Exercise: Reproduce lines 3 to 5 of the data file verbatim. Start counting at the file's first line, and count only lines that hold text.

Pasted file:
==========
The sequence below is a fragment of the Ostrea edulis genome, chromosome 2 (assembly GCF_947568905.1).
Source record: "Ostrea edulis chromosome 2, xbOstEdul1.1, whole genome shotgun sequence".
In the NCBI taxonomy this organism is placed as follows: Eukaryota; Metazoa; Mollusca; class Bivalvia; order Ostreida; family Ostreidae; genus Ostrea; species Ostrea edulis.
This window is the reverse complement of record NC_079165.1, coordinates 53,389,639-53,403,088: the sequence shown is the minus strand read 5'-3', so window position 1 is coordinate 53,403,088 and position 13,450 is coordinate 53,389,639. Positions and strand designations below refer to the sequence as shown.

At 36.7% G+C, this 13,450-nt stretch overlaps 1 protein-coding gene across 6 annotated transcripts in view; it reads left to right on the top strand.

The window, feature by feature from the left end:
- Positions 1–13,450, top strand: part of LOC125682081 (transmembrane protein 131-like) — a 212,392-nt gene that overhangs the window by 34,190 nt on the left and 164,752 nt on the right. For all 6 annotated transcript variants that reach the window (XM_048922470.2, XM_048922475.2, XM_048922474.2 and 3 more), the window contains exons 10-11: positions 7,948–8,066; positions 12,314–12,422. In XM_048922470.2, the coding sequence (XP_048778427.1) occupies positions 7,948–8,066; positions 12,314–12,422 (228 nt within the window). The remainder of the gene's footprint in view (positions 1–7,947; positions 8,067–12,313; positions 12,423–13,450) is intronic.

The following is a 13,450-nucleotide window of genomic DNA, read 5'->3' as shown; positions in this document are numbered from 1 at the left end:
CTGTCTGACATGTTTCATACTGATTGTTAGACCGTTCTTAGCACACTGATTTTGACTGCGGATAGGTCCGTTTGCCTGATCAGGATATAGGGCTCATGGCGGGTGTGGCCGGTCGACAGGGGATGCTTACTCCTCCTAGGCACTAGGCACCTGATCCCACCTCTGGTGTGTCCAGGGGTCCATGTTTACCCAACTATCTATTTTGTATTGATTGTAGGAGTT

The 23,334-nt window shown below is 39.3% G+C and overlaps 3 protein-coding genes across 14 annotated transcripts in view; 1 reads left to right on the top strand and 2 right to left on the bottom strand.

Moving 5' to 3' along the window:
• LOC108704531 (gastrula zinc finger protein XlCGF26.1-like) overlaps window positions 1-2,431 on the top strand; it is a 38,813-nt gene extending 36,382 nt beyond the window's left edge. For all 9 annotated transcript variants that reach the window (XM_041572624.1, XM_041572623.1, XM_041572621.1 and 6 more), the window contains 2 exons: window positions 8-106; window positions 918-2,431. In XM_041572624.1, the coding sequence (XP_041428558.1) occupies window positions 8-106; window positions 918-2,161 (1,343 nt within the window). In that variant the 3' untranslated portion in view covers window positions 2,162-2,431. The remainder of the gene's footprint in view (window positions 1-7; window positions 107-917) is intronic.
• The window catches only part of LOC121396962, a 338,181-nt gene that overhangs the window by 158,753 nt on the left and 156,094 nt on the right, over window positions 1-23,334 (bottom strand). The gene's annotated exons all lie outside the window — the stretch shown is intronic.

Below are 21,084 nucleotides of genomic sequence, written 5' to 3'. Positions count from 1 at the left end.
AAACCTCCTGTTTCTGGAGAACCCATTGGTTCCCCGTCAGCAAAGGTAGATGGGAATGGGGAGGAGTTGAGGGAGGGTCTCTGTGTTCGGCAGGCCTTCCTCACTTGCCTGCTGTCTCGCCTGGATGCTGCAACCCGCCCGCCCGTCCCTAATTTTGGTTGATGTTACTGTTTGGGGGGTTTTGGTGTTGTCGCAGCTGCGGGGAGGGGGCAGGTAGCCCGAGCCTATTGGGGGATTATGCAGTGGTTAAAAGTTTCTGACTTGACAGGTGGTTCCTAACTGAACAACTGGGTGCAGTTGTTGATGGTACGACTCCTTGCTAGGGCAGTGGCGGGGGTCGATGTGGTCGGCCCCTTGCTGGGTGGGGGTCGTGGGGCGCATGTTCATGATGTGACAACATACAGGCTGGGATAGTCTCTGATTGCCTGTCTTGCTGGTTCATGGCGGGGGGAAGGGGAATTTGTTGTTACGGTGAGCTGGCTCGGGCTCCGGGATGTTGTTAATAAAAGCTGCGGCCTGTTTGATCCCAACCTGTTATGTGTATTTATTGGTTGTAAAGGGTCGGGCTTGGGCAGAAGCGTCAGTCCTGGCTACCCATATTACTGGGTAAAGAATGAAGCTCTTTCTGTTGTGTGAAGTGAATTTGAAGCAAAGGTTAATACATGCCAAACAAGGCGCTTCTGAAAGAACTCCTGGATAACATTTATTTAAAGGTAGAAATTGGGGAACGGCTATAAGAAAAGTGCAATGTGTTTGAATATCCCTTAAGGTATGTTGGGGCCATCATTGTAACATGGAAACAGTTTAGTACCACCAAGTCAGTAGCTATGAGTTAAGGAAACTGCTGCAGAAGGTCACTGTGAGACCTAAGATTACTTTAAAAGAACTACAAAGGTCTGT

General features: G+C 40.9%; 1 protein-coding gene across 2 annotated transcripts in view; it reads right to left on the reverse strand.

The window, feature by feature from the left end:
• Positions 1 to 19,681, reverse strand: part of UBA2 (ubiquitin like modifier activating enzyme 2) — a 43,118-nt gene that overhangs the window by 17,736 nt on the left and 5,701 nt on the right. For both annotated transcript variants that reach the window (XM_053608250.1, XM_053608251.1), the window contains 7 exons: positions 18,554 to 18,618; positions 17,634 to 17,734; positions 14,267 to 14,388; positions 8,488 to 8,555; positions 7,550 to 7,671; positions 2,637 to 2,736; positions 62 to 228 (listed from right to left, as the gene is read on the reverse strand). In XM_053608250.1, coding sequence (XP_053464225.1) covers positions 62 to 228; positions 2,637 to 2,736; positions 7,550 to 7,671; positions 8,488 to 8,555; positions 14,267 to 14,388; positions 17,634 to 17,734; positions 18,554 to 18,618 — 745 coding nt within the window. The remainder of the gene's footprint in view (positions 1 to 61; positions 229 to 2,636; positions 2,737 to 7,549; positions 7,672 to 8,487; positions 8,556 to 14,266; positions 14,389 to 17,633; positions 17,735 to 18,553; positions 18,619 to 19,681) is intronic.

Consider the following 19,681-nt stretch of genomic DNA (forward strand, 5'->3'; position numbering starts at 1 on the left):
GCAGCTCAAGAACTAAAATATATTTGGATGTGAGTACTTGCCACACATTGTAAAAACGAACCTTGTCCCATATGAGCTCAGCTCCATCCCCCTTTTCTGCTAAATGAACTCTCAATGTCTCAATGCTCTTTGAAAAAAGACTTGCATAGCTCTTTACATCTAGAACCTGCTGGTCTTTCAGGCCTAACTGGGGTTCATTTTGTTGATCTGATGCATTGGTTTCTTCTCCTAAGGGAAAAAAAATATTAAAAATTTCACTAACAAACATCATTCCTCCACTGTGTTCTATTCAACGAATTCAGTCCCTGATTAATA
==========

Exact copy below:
In the NCBI taxonomy this organism is placed as follows: Eukaryota; Metazoa; Mollusca; class Bivalvia; order Ostreida; family Ostreidae; genus Ostrea; species Ostrea edulis.
This window is the reverse complement of record NC_079165.1, coordinates 53,389,639-53,403,088: the sequence shown is the minus strand read 5'-3', so window position 1 is coordinate 53,403,088 and position 13,450 is coordinate 53,389,639. Positions and strand designations below refer to the sequence as shown.

At 36.7% G+C, this 13,450-nt stretch overlaps 1 protein-coding gene across 6 annotated transcripts in view; it reads left to right on the top strand.